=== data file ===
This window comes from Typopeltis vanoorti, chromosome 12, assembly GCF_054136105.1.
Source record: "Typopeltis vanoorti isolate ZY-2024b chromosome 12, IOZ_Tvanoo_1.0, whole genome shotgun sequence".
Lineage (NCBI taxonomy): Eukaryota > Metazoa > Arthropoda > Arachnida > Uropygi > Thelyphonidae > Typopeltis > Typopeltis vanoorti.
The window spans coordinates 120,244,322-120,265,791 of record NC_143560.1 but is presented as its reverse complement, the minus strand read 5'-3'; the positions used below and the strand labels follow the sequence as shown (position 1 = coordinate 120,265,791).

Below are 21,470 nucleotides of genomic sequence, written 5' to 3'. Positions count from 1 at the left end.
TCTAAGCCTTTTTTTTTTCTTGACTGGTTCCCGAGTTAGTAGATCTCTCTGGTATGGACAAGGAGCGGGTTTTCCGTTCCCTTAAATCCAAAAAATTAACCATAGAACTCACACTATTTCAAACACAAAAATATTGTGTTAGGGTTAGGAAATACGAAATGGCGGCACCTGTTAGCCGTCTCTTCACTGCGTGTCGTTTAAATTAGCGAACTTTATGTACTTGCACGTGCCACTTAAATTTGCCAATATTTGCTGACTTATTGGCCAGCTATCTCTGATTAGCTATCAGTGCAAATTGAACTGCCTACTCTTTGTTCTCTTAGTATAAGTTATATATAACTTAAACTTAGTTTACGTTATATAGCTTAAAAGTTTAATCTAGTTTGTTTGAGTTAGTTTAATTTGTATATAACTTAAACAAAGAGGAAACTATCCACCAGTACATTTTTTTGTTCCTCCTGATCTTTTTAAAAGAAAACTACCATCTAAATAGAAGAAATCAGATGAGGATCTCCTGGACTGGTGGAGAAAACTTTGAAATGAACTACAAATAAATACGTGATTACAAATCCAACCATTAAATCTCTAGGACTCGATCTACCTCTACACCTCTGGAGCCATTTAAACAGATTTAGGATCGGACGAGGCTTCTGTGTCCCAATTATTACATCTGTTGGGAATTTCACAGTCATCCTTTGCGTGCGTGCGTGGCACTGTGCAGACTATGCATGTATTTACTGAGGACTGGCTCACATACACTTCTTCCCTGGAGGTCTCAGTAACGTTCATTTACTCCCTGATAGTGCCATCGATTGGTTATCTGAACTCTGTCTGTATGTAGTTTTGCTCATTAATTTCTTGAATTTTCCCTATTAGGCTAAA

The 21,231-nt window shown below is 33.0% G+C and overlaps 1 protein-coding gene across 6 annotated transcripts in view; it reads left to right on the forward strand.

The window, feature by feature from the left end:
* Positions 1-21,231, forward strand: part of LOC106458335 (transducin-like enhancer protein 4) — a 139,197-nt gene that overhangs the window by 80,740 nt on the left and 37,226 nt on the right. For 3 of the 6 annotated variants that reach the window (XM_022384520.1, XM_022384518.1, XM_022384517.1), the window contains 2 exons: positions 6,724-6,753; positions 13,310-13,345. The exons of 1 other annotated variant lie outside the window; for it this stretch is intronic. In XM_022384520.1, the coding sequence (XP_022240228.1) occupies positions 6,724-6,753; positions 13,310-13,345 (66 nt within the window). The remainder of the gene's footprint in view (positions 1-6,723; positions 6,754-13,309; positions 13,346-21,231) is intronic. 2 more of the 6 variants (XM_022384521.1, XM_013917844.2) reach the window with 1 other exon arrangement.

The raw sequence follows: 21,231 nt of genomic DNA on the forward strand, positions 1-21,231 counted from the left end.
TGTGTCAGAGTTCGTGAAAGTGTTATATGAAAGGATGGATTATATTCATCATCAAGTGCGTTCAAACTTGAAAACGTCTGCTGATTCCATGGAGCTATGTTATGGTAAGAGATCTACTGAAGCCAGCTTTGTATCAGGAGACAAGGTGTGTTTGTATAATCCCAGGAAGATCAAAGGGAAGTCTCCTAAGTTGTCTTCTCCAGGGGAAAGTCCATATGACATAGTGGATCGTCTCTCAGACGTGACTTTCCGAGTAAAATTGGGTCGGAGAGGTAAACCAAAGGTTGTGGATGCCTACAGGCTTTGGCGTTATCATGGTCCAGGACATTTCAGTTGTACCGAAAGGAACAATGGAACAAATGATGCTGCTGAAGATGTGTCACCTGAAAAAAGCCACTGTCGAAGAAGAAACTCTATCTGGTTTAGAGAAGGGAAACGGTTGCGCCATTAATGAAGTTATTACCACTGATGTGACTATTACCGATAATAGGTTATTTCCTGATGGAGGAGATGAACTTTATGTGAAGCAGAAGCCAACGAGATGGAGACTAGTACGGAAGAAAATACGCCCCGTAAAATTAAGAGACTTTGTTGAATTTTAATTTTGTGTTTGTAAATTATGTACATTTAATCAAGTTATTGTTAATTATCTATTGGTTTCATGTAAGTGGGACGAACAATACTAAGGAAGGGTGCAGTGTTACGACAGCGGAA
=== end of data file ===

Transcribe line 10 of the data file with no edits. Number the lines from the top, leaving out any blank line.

The raw sequence follows: 21,231 nt of genomic DNA on the forward strand, positions 1-21,231 counted from the left end.